This is one of those episodes where not a lot happens, yet a lot still happens, if that makes any sense. Much of the first half is dedicated to the Kousei/Tsubaki relationship, between flashbacks to their childhood and to the present day events. Not much has changed here—Tsubaki is still pushing herself harder in order to stay close to Kousei, and Kousei is still oblivious to Tsubaki’s feelings for him. The difference is that Tsubaki finally seems to be getting fed up with the way things have been going. Without spoiling anything, there is a particular conversation where Tsubaki essentially breaks and tells Kousei what she thinks. She is also the first person to finally call him out on his interest in Kaori.
Speaking of Kousei, he is still much the same, swinging back and forth between wanting to visit Kaori and wanting to avoid the hospital whenever Watari is around. One would think that he’d finally be over that after the revelations from the previous episode, but apparently this is not the case. It probably doesn’t help that Kaori sends mixed signals his way. She tells him to check in, but then yells when he comes to the hospital because he’s not using that time to practice. Then she calls his cell phone and says that talking on the phone is alright. Kousei may not be handling the situation well, but it is easy to argue that he may not even know how to handle it, all things considered.
Watari, unfortunately, continues to be more of a background character. He is there, but mainly as a plot point. Throughout the whole series he hasn’t gotten nearly as much screen time as the other characters, despite supposedly being a close friend to Kousei. That’s not to say that he hasn’t played some important roles (the cell phone at the concert was a big deal, for instance), but he never really got fleshed out beyond being the perverted, womanizing friend. That doesn’t really change in this episode. At best, his role is simply “love rival.”
While it may not sound like a particularly exciting episode, it is surprising how fast it goes by, and the mundane happenings of the episode are completely shaken off of their foundations by the episode’s conclusion. No spoilers will be mentioned here, but it is not an expected ending, and it is totally at odds with the tone of the rest of the episode. In short, it’s really well done.
And he told them this parable: “The ground of a certain rich man yielded an abundant harvest. He thought to himself, ‘What shall I do? I have no place to store my crops.’
“Then he said, ‘This is what I’ll do. I will tear down my barns and build bigger ones, and there I will store my surplus grain. And I’ll say to myself, “You have plenty of grain laid up for many years. Take life easy; eat, drink and be merry.”’
“But God said to him, ‘You fool! This very night your life will be demanded from you. Then who will get what you have prepared for yourself?’
(Luke 12: 16-21)
To clarify before I begin: money and the storage of possessions have nothing to do with this episode. The point I want to make here actually rests in the fact that, in this parable, the man is suddenly faced with his own mortality: his life is to be demanded from him the very night he thought he could begin to take it easy.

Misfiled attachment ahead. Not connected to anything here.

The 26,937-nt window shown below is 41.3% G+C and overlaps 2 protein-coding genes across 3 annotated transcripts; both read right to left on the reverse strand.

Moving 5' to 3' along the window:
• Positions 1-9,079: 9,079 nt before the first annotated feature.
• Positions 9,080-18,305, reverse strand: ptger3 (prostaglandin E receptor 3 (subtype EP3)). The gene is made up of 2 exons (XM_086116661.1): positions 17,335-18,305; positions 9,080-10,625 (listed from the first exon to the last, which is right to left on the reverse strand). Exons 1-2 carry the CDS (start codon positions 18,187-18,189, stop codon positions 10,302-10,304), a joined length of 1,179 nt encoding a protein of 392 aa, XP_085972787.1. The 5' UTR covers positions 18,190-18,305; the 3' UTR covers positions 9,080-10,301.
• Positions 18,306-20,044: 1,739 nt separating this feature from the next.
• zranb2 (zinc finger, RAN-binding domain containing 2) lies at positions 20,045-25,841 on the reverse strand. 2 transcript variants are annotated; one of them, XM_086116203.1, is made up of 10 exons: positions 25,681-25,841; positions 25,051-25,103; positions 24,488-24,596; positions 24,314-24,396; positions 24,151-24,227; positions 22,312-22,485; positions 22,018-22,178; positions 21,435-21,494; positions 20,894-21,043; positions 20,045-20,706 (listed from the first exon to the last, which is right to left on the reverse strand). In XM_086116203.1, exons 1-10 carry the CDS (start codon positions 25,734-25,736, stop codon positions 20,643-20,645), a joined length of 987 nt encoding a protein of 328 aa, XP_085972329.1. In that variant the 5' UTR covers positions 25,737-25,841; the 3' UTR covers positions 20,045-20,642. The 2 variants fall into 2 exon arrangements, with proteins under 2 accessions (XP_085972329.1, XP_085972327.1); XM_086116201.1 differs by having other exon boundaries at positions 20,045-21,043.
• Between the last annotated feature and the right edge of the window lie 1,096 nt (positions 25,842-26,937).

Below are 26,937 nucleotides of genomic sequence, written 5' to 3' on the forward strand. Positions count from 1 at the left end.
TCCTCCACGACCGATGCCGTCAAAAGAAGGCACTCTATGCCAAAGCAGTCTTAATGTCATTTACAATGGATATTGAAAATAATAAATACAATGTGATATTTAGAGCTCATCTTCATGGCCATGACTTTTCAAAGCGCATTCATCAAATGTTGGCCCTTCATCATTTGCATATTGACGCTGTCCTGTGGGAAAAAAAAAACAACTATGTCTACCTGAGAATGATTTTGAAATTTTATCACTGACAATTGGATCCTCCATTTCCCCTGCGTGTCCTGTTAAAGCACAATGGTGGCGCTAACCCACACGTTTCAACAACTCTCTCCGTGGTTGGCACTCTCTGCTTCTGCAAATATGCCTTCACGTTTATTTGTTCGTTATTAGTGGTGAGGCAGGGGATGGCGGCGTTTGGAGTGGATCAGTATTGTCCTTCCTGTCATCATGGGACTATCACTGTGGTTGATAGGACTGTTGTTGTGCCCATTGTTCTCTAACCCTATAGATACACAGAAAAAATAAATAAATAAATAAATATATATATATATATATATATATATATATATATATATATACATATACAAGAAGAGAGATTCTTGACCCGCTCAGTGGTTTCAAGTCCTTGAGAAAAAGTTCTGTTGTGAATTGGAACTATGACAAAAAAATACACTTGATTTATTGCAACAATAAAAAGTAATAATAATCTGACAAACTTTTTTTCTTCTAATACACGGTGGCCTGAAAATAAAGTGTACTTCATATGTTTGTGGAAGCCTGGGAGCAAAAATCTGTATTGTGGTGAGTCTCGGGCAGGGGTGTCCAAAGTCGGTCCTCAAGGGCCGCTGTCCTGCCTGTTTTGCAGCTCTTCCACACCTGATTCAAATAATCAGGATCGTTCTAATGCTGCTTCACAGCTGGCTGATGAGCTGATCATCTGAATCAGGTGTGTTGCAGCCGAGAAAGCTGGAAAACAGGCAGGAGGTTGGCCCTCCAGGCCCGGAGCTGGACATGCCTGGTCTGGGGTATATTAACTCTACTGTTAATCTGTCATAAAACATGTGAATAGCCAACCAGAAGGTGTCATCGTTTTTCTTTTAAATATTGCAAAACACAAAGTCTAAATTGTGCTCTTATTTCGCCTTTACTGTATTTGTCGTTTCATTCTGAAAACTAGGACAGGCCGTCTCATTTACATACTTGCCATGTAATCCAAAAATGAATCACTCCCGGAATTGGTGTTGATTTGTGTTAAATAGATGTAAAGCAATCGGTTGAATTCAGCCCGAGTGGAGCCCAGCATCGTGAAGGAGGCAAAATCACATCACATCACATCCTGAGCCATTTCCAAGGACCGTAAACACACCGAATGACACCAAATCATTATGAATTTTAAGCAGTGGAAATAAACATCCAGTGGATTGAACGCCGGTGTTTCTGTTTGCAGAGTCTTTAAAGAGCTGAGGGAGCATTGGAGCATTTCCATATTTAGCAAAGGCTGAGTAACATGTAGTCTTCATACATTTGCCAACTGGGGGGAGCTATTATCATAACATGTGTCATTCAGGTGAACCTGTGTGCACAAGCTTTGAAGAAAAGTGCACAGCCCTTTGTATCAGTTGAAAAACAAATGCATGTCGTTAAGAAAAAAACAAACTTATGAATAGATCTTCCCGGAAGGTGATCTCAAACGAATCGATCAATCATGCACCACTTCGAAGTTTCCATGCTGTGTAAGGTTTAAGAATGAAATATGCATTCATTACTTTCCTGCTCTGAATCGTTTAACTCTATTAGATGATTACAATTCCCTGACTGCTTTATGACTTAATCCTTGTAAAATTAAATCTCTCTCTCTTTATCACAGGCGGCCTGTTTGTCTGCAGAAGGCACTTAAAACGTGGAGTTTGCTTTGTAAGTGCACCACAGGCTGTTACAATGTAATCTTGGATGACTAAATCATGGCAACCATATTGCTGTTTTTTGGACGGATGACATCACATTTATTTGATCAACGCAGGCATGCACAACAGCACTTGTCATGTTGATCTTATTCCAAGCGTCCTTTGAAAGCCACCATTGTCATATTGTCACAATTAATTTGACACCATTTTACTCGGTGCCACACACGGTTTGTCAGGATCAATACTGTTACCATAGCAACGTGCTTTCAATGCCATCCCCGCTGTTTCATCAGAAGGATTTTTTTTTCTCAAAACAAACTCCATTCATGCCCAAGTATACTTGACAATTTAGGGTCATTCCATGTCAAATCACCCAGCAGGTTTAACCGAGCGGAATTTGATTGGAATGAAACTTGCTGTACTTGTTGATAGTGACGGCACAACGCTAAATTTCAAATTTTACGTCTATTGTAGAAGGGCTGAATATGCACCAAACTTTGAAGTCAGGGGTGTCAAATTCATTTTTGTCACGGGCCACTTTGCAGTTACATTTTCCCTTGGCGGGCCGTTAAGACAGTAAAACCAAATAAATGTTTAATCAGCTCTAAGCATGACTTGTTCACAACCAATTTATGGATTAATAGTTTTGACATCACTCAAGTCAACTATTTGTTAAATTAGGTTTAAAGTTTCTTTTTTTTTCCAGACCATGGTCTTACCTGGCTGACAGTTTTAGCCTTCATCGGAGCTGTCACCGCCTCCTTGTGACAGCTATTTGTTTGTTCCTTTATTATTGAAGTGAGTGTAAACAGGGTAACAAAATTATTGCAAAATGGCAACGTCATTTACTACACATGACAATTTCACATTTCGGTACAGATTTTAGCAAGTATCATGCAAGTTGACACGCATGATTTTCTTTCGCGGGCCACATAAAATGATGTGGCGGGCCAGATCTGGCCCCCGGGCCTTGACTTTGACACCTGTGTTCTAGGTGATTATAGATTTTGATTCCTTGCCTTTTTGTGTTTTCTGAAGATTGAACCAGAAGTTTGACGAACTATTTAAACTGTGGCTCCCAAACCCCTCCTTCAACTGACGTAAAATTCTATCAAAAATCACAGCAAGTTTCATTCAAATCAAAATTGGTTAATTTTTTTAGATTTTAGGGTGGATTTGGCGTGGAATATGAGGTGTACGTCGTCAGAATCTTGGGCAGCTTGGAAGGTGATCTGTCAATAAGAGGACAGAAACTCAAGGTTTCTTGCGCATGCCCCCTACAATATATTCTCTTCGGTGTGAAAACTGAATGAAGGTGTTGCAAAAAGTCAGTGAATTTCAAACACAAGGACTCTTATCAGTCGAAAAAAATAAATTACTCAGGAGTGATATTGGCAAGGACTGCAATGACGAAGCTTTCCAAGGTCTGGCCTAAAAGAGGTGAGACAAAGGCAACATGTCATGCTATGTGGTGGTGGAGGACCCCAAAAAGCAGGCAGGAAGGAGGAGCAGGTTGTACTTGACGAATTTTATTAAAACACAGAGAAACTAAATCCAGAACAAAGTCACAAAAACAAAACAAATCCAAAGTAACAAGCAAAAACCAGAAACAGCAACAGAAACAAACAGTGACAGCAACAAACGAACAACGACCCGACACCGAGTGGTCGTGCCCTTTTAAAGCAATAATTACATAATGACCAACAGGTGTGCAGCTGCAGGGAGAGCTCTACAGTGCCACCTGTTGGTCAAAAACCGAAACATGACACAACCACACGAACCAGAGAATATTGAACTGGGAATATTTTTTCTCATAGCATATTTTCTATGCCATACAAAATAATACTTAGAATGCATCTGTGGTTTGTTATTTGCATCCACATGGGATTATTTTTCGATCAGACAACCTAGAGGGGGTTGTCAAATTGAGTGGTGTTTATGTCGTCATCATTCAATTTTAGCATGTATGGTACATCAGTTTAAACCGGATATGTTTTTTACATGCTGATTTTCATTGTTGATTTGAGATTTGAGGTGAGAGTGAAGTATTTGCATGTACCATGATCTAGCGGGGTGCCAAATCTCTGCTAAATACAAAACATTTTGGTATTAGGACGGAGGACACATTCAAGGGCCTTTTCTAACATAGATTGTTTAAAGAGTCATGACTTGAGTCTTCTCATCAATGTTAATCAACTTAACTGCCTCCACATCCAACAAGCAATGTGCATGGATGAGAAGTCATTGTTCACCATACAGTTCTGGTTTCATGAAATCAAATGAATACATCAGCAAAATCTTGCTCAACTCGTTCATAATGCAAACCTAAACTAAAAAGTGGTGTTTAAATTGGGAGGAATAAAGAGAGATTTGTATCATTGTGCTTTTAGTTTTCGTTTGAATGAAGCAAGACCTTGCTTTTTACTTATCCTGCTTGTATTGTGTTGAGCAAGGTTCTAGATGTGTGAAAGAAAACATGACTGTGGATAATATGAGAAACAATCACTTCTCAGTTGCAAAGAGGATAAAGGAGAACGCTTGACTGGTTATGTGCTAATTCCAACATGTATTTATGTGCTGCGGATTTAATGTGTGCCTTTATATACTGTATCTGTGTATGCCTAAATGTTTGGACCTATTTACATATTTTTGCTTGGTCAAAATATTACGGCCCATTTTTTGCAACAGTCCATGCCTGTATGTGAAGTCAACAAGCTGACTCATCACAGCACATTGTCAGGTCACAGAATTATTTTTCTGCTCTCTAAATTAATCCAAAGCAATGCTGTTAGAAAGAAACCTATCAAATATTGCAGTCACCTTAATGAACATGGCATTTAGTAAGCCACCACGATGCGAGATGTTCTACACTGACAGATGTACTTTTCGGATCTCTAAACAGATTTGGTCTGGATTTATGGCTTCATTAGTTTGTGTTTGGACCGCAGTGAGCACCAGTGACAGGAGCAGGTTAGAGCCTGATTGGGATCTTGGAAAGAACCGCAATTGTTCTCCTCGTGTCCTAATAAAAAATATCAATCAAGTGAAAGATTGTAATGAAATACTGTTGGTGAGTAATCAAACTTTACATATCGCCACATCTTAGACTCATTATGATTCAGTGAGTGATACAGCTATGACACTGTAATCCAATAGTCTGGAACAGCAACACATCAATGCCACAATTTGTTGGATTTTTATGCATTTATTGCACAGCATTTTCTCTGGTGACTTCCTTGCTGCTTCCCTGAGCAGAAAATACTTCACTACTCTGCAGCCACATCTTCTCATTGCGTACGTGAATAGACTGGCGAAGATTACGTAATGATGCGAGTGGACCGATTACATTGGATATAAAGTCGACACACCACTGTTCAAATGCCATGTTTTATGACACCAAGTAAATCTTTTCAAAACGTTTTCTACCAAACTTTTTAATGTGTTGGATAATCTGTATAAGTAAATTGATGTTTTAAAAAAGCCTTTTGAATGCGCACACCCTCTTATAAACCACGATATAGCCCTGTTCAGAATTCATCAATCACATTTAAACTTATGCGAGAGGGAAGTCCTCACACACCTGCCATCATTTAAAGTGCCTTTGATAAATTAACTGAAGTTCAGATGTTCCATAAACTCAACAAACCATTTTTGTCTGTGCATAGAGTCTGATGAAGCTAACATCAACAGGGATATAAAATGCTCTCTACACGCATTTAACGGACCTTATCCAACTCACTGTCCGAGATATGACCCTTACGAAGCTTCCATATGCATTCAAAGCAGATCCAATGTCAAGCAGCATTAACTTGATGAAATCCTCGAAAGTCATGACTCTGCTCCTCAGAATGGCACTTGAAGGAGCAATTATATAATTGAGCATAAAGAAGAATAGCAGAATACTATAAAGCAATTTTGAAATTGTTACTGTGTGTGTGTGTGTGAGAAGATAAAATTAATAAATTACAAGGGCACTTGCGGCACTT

As I mentioned in the review, the ending of this episode comes out of nowhere. There are little glimmers of hope, especially prior to the ending scenes, that Kousei may finally be growing as a person again, only to have the hopeful atmosphere obliterated in one scene. To be fair, it is unclear whether anyone actually dies at this point (well, something definitely dies, but we’re left wondering about the person). It harkens back to this parable that Jesus told, because no one sees it coming—not the characters, and not the viewers (at least, not this viewer). Everything is business as usual, and then, in one moment, everything changes. That’s how life is, and it’s easy to forget that. We tend to get caught up in the comfort and the predictability of the day-to-day, not giving much thought to our own mortality until we’re confronted with it, either by something that happens to us or by something that happens to someone close to us. Then we think about it. I’m guilty, and I’m sure all of you reading this have been guilty at some point in time. This isn’t meant to condemn, just to draw a lesson that I think we can all relate to.
How can we escape this trap? That’s one question I don’t have the answer to. I imagine the textbook answer would be to fix our eyes on Jesus and fill our minds with Scriptures talking about our eternity, but sometimes simply giving the textbook answer isn’t enough. How many people miss out on the gift of eternal life because they don’t want to think about the unpleasantness of their mortality? Or, worse, how many of us miss out on opportunities to tell our friends about Jesus because we don’t want to think of the unpleasantness of them refusing to accept Him and ending up in hell? Everything can change in a moment, in a second, and I fear I’m just another hypocrite sitting here, saying that we must do something, with no clue what to do himself.
Language: 1 “d*rn”, 1 “sc**w you”, 1 “smart***”, 1 “p***ed”
Alcohol/Drug Use: None
Violence: Tsubaki kicks Kousei in the knee
Blood/Gore: Kousei is shown with blood on his hands
The Bottom Line